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# The Direct Stiffness Method: Beams - 2 GATE Notes | EduRev

## GATE : The Direct Stiffness Method: Beams - 2 GATE Notes | EduRev

The document The Direct Stiffness Method: Beams - 2 GATE Notes | EduRev is a part of the GATE Course Structural Analysis.
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Beam (global) Stiffness Matrix.  For the case of continuous beam, the x - and x'- axes are collinear and other axes (y and y', z and z') are parallel to each other. Hence it is not required to transform member stiffness matrix from local co-ordinate system to global coordinate system as done in the case of trusses. For obtaining the global stiffness matrix, first assume that all joints are restrained. The node and member numbering for the possible degrees of freedom are shown in Fig 27.6b. The continuous beam is divided into two beam members. For this member there are six possible degrees of freedom. Also in the figure, each beam member with its displacement degrees of freedom (in local co ordinate system) is also shown. Since the continuous beam has the same moment of inertia and span, the member stiffness matrix of element 1 and 2 are the same. They are,  (27.6a)  (27.6b)

The local and the global degrees of freedom are also indicated on the top and side of the element stiffness matrix. This will help us to place the elements of the element stiffness matrix at the appropriate locations of the global stiffness matrix. The continuous beam has six degrees of freedom and hence the stiffness matrix is of the order 6 x 6.  Let [K] denotes the continuous beam stiffness matrix of order 6 x 6. From Fig. 27.6b, [K] may be written as, The 4 x 4 upper left hand section receives contribution from member 1 (AB) and 4 x 4 lower right hand section of global stiffness matrix receives contribution from member 2. The element of the global stiffness matrix corresponding to global degrees of freedom 3 and 4 [overlapping portion of equation (27.7)] receives element from both members 1 and 2.

Consider a continuous beam ABC as shown in Fig. 27.7.    The loading on the beam shown in Fig. 27.8(a), is equal to the sum of Fig. 27.8(b) and Fig. 27.8(c). In Fig. 27.8(c), the joints are restrained against displacements and fixed end forces are calculated. In Fig. 27.8(c) these fixed end actions are shown in reverse direction on the actual beam without any load. Since the beam in Fig. 27.8(b) is restrained (fixed) against any displacement, the displacements produced by the joint loads in Fig. 27.8(c) must be equal to the displacement produced by the actual beam in Fig. 27.8(a). Thus the loads shown in Fig. 27.8(c) are the equivalent joint loads .Let p1,p2,p3,p4,p5 and p6 be the equivalent joint loads acting on the continuous beam along displacement degrees of freedom 1,2,3,4,5 and 6 respectively as shown in Fig. 27.8(b). Thus the global load vector is, (27.8)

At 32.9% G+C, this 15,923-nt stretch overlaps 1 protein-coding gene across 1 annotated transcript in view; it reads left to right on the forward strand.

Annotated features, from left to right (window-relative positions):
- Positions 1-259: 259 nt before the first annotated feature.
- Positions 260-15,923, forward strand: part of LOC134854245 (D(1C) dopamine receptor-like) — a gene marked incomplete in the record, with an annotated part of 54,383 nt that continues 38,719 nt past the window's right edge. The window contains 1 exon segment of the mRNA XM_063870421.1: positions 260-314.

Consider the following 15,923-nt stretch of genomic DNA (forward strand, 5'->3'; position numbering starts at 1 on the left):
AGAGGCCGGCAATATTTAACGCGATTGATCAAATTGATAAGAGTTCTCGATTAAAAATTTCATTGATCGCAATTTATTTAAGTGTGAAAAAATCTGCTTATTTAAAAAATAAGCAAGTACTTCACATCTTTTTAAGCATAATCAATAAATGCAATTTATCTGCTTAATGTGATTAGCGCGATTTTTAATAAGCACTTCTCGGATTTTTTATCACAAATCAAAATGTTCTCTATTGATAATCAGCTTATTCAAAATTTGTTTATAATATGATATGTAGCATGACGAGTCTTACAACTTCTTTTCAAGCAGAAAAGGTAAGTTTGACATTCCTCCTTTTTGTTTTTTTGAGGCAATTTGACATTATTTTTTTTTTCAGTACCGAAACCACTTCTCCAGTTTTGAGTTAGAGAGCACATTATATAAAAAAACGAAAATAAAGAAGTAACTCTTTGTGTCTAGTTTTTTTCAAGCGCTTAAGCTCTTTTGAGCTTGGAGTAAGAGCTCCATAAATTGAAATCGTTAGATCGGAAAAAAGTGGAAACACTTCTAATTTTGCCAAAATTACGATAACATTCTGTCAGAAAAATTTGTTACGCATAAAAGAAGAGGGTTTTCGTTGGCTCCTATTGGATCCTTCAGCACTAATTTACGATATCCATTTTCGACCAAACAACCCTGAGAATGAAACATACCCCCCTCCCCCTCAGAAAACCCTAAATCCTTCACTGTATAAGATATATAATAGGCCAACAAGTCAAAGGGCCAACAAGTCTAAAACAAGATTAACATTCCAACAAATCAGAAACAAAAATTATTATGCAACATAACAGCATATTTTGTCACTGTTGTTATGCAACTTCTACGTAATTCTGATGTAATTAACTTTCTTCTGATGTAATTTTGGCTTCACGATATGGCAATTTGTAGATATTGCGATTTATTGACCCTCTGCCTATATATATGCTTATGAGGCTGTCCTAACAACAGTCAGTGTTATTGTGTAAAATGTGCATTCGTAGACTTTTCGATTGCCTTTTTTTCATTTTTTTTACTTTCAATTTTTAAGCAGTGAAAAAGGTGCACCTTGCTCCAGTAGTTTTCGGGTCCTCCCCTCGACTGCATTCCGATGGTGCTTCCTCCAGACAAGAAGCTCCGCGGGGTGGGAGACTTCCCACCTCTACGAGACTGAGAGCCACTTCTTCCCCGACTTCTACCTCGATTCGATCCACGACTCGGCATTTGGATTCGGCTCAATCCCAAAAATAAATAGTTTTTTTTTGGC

Solution of equilibrium equations

After establishing the global stiffness matrix and load vector of the beam, the load displacement relationship for the beam can be written as,

{P} = [K]{u}                          (27.9)

where {p} is the global load vector, {u} is displacement vector and [K] is the global stiffness matrix. This equation is solved exactly in the similar manner as discussed in the lesson 24. In the above equation some joint displacements are known from support conditions. The above equation may be written as (27.10)

where {pk} and {uk} denote respectively vector of known forces and known displacements. And {pu}, {uu} denote respectively vector of unknown forces and unknown displacements respectively. Now expanding equation (27.10),

{pk} = [k11]{uu} + [k12]{uk}                                     (27.11a)

{pu} = [k21]{uu} + [k22]{uk}                                    (27.11b)

Since {uk} is known, from equation 27.11(a), the unknown joint displacements can be evaluated. And support reactions are evaluated from equation (27.11b), after evaluating unknown displacement vector.

Let R1, R3 and R5 be the reactions along the constrained degrees of freedom as shown in Fig. 27.9a. Since equivalent joint loads are directly applied at the supports, they also need to be considered while calculating the actual reactions. Thus, (27.12)

The reactions may be calculated as follows. The reactions of the beam shown in Fig. 27.9a are equal to the sum of reactions shown in Fig. 27.9b, Fig. 27.9c and Fig. 27.9d.    From the method of superposition, (27.13a) (27.13b) (27.13c)

or (27.14a)

Equation (27.14a) may be written as, (27.14b)

Member end actions q1,q2,q3,q4 are calculated as follows. For example consider the first element 1. (27.16)

In the next lesson few problems are solved to illustrate the method so far discussed.

Summary

In this lesson the beam element stiffness matrix is derived from fundamentals. Assembling member stiffness matrices, the global stiffness matrix is generated. The global load vector is defined. The global load-displacemet relation is written for the complete beam structure. The procedure to impose boundary conditions on the load-displacement relation is discussed. With this background, one could analyse continuous beam by the direct stiffness method.

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## Structural Analysis

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